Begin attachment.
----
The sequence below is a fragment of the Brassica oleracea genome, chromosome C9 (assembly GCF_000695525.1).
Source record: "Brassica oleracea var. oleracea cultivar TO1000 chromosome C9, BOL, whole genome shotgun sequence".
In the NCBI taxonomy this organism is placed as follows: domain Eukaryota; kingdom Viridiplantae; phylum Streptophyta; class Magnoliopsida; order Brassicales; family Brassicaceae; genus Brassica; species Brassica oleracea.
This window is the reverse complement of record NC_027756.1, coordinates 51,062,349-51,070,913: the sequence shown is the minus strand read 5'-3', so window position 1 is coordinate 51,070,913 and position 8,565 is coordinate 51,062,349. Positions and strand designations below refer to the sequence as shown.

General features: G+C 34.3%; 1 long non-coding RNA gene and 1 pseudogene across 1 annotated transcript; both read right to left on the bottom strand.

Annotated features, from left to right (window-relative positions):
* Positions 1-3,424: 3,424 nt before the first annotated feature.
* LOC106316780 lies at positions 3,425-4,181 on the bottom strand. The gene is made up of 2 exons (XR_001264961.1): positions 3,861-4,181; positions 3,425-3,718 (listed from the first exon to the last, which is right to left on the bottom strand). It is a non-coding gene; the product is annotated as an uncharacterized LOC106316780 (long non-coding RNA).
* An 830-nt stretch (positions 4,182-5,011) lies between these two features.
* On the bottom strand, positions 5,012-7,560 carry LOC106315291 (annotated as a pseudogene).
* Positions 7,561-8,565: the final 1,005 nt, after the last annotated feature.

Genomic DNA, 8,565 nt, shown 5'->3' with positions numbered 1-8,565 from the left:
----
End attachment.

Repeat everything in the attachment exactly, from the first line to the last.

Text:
The sequence below is a fragment of the Brassica oleracea genome, chromosome C9 (assembly GCF_000695525.1).
Source record: "Brassica oleracea var. oleracea cultivar TO1000 chromosome C9, BOL, whole genome shotgun sequence".
In the NCBI taxonomy this organism is placed as follows: domain Eukaryota; kingdom Viridiplantae; phylum Streptophyta; class Magnoliopsida; order Brassicales; family Brassicaceae; genus Brassica; species Brassica oleracea.
This window is the reverse complement of record NC_027756.1, coordinates 51,062,349-51,070,913: the sequence shown is the minus strand read 5'-3', so window position 1 is coordinate 51,070,913 and position 8,565 is coordinate 51,062,349. Positions and strand designations below refer to the sequence as shown.

General features: G+C 34.3%; 1 long non-coding RNA gene and 1 pseudogene across 1 annotated transcript; both read right to left on the bottom strand.

Annotated features, from left to right (window-relative positions):
* Positions 1-3,424: 3,424 nt before the first annotated feature.
* LOC106316780 lies at positions 3,425-4,181 on the bottom strand. The gene is made up of 2 exons (XR_001264961.1): positions 3,861-4,181; positions 3,425-3,718 (listed from the first exon to the last, which is right to left on the bottom strand). It is a non-coding gene; the product is annotated as an uncharacterized LOC106316780 (long non-coding RNA).
* An 830-nt stretch (positions 4,182-5,011) lies between these two features.
* On the bottom strand, positions 5,012-7,560 carry LOC106315291 (annotated as a pseudogene).
* Positions 7,561-8,565: the final 1,005 nt, after the last annotated feature.

Genomic DNA, 8,565 nt, shown 5'->3' with positions numbered 1-8,565 from the left: